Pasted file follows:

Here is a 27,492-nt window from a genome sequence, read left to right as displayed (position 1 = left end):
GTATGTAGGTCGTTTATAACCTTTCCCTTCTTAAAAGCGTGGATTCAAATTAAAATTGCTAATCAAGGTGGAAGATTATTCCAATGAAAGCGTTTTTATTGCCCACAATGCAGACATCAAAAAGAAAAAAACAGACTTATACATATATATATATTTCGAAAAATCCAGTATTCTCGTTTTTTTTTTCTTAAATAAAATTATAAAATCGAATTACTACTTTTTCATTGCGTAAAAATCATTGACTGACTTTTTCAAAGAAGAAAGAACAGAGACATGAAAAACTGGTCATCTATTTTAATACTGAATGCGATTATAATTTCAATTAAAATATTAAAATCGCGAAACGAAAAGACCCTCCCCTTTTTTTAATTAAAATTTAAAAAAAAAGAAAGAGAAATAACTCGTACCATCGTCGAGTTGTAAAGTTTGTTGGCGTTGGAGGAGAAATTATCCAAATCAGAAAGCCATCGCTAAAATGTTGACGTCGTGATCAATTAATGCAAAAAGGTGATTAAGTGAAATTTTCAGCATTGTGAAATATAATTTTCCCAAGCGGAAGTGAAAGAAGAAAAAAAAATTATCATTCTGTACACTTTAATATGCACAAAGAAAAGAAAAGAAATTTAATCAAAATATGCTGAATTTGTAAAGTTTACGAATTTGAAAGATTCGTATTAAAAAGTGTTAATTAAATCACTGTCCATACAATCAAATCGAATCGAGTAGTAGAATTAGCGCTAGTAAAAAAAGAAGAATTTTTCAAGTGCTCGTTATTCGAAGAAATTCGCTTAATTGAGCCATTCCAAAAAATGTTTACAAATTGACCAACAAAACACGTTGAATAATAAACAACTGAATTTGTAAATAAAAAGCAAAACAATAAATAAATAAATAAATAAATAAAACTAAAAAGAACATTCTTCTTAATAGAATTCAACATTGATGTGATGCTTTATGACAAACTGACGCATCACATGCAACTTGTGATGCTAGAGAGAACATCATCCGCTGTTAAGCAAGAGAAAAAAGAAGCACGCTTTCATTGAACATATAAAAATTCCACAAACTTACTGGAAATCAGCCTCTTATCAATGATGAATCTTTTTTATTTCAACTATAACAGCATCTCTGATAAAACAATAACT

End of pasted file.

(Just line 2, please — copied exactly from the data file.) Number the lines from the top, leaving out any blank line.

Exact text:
GTATGTAGGTCGTTTATAACCTTTCCCTTCTTAAAAGCGTGGATTCAAATTAAAATTGCTAATCAAGGTGGAAGATTATTCCAATGAAAGCGTTTTTATTGCCCACAATGCAGACATCAAAAAGAAAAAAACAGACTTATACATATATATATATTTCGAAAAATCCAGTATTCTCGTTTTTTTTTTCTTAAATAAAATTATAAAATCGAATTACTACTTTTTCATTGCGTAAAAATCATTGACTGACTTTTTCAAAGAAGAAAGAACAGAGACATGAAAAACTGGTCATCTATTTTAATACTGAATGCGATTATAATTTCAATTAAAATATTAAAATCGCGAAACGAAAAGACCCTCCCCTTTTTTTAATTAAAATTTAAAAAAAAAGAAAGAGAAATAACTCGTACCATCGTCGAGTTGTAAAGTTTGTTGGCGTTGGAGGAGAAATTATCCAAATCAGAAAGCCATCGCTAAAATGTTGACGTCGTGATCAATTAATGCAAAAAGGTGATTAAGTGAAATTTTCAGCATTGTGAAATATAATTTTCCCAAGCGGAAGTGAAAGAAGAAAAAAAAATTATCATTCTGTACACTTTAATATGCACAAAGAAAAGAAAAGAAATTTAATCAAAATATGCTGAATTTGTAAAGTTTACGAATTTGAAAGATTCGTATTAAAAAGTGTTAATTAAATCACTGTCCATACAATCAAATCGAATCGAGTAGTAGAATTAGCGCTAGTAAAAAAAGAAGAATTTTTCAAGTGCTCGTTATTCGAAGAAATTCGCTTAATTGAGCCATTCCAAAAAATGTTTACAAATTGACCAACAAAACACGTTGAATAATAAACAACTGAATTTGTAAATAAAAAGCAAAACAATAAATAAATAAATAAATAAATAAAACTAAAAAGAACATTCTTCTTAATAGAATTCAACATTGATGTGATGCTTTATGACAAACTGACGCATCACATGCAACTTGTGATGCTAGAGAGAACATCATCCGCTGTTAAGCAAGAGAAAAAAGAAGCACGCTTTCATTGAACATATAAAAATTCCACAAACTTACTGGAAATCAGCCTCTTATCAATGATGAATCTTTTTTATTTCAACTATAACAGCATCTCTGATAAAACAATAACT